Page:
The Gloriously Secret Life of Jellyfish
Most jellyfish are passive drifters that feed on small fish and zooplankton tthat become caught in their tentacles. Jellyfish have an incomplete digestive system , meaning that the same orifice is used for both food intake and waste expulsion. They are made up of a layer of epidermis, gastrodermis , and a thick jellylike layer called mesoglea that separates the epidermis from the gastrodermis.
Their shape is not hydrodynamic, which makes them slow swimmers. But speed and low water resistance are not important as they are drifters that feed on plankton. It is more important for them that their movements create a current where the water (which contains their food) is being forced within reach of their tentacles. They accomplish this by having a body shaped like a bell which is rhythmically opened and closed.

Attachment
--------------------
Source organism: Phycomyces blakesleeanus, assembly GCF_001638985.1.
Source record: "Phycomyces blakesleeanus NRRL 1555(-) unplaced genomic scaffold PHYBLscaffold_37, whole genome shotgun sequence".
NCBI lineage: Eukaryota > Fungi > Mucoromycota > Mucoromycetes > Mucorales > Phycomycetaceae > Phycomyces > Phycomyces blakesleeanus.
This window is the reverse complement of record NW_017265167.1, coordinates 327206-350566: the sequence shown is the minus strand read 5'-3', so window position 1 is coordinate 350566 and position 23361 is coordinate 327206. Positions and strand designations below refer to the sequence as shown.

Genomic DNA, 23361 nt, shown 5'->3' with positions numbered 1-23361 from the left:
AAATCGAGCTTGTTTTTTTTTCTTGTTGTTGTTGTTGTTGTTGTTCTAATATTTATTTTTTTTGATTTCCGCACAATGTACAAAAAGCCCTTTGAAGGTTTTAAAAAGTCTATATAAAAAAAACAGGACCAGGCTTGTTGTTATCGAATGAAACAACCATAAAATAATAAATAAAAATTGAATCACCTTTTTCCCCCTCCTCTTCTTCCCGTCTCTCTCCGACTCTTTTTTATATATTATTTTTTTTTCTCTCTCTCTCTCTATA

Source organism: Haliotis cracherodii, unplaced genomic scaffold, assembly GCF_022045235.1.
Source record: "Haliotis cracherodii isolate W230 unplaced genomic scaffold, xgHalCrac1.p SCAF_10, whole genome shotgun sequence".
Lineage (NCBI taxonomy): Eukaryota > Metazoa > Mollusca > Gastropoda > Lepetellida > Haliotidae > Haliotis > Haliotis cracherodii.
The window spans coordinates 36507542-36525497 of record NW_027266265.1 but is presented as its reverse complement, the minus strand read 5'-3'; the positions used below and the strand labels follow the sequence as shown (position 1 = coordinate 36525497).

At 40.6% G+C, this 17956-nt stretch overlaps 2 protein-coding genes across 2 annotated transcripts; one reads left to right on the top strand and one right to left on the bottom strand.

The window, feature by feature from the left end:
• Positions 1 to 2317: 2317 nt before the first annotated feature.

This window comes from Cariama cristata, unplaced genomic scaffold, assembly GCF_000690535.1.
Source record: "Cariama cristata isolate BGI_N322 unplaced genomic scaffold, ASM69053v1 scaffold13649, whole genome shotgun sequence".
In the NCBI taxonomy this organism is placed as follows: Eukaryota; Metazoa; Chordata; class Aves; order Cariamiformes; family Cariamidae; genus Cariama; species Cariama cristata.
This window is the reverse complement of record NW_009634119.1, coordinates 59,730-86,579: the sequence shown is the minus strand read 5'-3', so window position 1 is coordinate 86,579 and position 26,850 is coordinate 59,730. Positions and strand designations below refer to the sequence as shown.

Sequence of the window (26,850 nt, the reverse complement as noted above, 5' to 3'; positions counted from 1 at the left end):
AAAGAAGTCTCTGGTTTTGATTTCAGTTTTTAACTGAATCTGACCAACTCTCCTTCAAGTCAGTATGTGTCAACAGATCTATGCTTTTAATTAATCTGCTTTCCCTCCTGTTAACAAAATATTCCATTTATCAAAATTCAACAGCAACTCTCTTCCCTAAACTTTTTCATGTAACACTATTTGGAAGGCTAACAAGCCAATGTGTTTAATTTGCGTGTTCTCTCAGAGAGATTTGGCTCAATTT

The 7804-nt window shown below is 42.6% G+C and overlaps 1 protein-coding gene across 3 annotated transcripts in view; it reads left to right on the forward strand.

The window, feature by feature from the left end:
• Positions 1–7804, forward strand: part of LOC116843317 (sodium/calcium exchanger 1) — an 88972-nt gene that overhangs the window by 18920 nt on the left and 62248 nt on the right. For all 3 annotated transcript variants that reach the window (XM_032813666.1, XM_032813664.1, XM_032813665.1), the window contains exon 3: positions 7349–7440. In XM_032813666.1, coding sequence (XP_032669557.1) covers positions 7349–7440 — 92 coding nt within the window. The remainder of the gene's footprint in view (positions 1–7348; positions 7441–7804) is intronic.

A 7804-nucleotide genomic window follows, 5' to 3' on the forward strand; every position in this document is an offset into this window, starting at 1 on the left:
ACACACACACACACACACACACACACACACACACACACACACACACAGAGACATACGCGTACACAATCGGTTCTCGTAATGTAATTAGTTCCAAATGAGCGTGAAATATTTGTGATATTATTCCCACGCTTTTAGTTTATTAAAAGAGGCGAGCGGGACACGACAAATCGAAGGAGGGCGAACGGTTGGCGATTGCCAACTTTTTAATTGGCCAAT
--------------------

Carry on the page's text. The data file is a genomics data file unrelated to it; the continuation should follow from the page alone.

Since jellyfish do not biologically qualify as actual "fish ", the term "jellyfish" is considered a misnomer by some, who instead employ the names "jellies" or "sea jellies". The name "jellyfish" is also often used to denote either Hydrozoa or the box jellyfish, Cubozoa. The class name Scyphozoa comes from the Greek word skyphos , denoting a kind of drinking cup and alluding to the cup shape of the animal.
Jellyfish are marine invertebrates belonging to the Scyphozoan class, and in turn the phylumCnidaria . The body of an adult jellyfish is composed of a bell-shaped, jellylike substance enclosing its internal structure, from which the creature's tentacles suspend. Each tentacle is covered with stinging cells (cnidocytes) that can sting or kill other animals: most jellyfish use them to secure prey or as a defense mechanism. Others, such as Rhizostomae , do not have tentacles at all. To compensate for its lack of basic sensory organs and a brain, the jellyfish exploits its nervous system and rhopalia to perceive stimuli, such as light or odor, and orchestrate expedient responses. In its adult form, it is composed of 94-98% water and can be found in every pelagic area of the world